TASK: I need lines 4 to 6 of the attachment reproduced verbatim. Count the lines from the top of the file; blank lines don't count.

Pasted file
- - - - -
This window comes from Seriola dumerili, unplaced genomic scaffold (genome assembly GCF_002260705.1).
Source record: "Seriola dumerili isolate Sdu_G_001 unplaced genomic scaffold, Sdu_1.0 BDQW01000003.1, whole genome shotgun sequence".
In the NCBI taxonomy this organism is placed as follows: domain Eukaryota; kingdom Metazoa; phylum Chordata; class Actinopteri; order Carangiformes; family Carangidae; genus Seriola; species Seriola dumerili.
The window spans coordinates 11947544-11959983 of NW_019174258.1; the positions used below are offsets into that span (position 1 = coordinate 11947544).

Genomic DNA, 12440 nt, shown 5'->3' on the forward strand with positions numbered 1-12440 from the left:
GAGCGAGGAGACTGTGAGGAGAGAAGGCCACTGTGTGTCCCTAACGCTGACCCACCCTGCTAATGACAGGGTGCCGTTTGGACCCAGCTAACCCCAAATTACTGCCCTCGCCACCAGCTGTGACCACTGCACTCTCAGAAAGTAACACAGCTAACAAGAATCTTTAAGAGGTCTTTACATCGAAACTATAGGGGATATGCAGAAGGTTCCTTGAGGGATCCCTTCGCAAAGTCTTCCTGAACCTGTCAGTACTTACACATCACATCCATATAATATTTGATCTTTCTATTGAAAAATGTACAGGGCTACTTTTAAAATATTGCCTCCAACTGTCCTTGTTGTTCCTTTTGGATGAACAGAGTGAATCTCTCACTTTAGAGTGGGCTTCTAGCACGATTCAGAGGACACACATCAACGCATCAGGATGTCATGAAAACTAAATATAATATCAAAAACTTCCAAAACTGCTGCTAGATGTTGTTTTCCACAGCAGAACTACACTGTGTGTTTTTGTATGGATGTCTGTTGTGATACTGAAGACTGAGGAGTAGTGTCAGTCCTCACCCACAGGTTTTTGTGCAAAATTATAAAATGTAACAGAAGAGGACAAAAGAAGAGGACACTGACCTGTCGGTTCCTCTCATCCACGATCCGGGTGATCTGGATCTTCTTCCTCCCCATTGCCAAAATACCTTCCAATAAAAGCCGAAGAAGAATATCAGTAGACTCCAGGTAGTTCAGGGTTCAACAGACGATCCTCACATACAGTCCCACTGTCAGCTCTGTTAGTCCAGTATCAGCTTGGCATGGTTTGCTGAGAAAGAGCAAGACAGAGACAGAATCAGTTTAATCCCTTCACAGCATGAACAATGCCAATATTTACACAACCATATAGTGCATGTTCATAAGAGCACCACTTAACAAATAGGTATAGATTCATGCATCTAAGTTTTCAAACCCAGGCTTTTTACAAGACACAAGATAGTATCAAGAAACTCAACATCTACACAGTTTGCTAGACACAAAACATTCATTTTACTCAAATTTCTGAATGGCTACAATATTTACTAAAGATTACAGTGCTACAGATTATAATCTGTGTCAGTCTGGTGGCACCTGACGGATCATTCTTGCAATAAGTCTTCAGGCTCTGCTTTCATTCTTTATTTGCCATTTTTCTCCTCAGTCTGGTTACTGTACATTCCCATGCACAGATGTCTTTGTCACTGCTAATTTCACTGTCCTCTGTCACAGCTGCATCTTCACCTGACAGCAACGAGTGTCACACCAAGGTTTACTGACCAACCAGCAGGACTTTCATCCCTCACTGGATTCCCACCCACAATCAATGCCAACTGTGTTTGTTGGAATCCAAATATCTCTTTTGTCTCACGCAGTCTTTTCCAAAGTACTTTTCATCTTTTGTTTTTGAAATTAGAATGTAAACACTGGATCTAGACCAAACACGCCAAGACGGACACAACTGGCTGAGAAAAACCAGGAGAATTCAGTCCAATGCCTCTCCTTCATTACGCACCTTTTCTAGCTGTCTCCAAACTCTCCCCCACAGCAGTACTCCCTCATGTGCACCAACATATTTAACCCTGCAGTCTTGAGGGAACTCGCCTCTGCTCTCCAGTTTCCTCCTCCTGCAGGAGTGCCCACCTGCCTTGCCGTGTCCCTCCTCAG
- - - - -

The window spans coordinates 11947544-11959983 of NW_019174258.1; the positions used below are offsets into that span (position 1 = coordinate 11947544).

Genomic DNA, 12440 nt, shown 5'->3' on the forward strand with positions numbered 1-12440 from the left:
GAGCGAGGAGACTGTGAGGAGAGAAGGCCACTGTGTGTCCCTAACGCTGACCCACCCTGCTAATGACAGGGTGCCGTTTGGACCCAGCTAACCCCAAATTACTGCCCTCGCCACCAGCTGTGACCACTGCACTCTCAGAAAGTAACACAGCTAACAAGAATCTTTAAGAGGTCTTTACATCGAAACTATAGGGGATATGCAGAAGGTTCCTTGAGGGATCCCTTCGCAAAGTCTTCCTGAACCTGTCAGTACTTACACATCACATCCATATAATATTTGATCTTTCTATTGAAAAATGTACAGGGCTACTTTTAAAATATTGCCTCCAACTGTCCTTGTTGTTCCTTTTGGATGAACAGAGTGAATCTCTCACTTTAGAGTGGGCTTCTAGCACGATTCAGAGGACACACATCAACGCATCAGGATGTCATGAAAACTAAATATAATATCAAAAACTTCCAAAACTGCTGCTAGATGTTGTTTTCCACAGCAGAACTACACTGTGTGTTTTTGTATGGATGTCTGTTGTGATACTGAAGACTGAGGAGTAGTGTCAGTCCTCACCCACAGGTTTTTGTGCAAAATTATAAAATGTAACAGAAGAGGACAAAAGAAGAGGACACTGACCTGTCGGTTCCTCTCATCCACGATCCGGGTGATCTGGATCTTCTTCCTCCCCATTGCCAAAATACCTTCCAATAAAAGCCGAAGAAGAATATCAGTAGACTCCAGGTAGTTCAGGGTTCAACAGACGATCCTCACATACAGTCCCACTGTCAGCTCTGTTAGTCCAGTATCAGCTTGGCATGGTTTGCTGAGAAAGAGCAAGACAGAGACAGAATCAGTTTAATCCCTTCACAGCATGAACAATGCCAATATTTACACAACCATATAGTGCATGTTCATAAGAGCACCACTTAACAAATAGGTATAGATTCATGCATCTAAGTTTTCAAACCCAGGCTTTTTACAAGACACAAGATAGTATCAAGAAACTCAACATCTACACAGTTTGCTAGACACAAAACATTCATTTTACTCAAATTTCTGAATGGCTACAATATTTACTAAAGATTACAGTGCTACAGATTATAATCTGTGTCAGTCTGGTGGCACCTGACGGATCATTCTTGCAATAAGTCTTCAGGCTCTGCTTTCATTCTTTATTTGCCATTTTTCTCCTCAGTCTGGTTACTGTACATTCCCATGCACAGATGTCTTTGTCACTGCTAATTTCACTGTCCTCTGTCACAGCTGCATCTTCACCTGACAGCAACGAGTGTCACACCAAGGTTTACTGACCAACCAGCAGGACTTTCATCCCTCACTGGATTCCCACCCACAATCAATGCCAACTGTGTTTGTTGGAATCCAAATATCTCTTTTGTCTCACGCAGTCTTTTCCAAAGTACTTTTCATCTTTTGTTTTTGAAATTAGAATGTAAACACTGGATCTAGACCAAACACGCCAAGACGGACACAACTGGCTGAGAAAAACCAGGAGAATTCAGTCCAATGCCTCTCCTTCATTACGCACCTTTTCTAGCTGTCTCCAAACTCTCCCCCACAGCAGTACTCCCTCATGTGCACCAACATATTTAACCCTGCAGTCTTGAGGGAACTCGCCTCTGCTCTCCAGTTTCCTCCTCCTGCAGGAGTGCCCACCTGCCTTGCCGTGTCCCTCCTCAG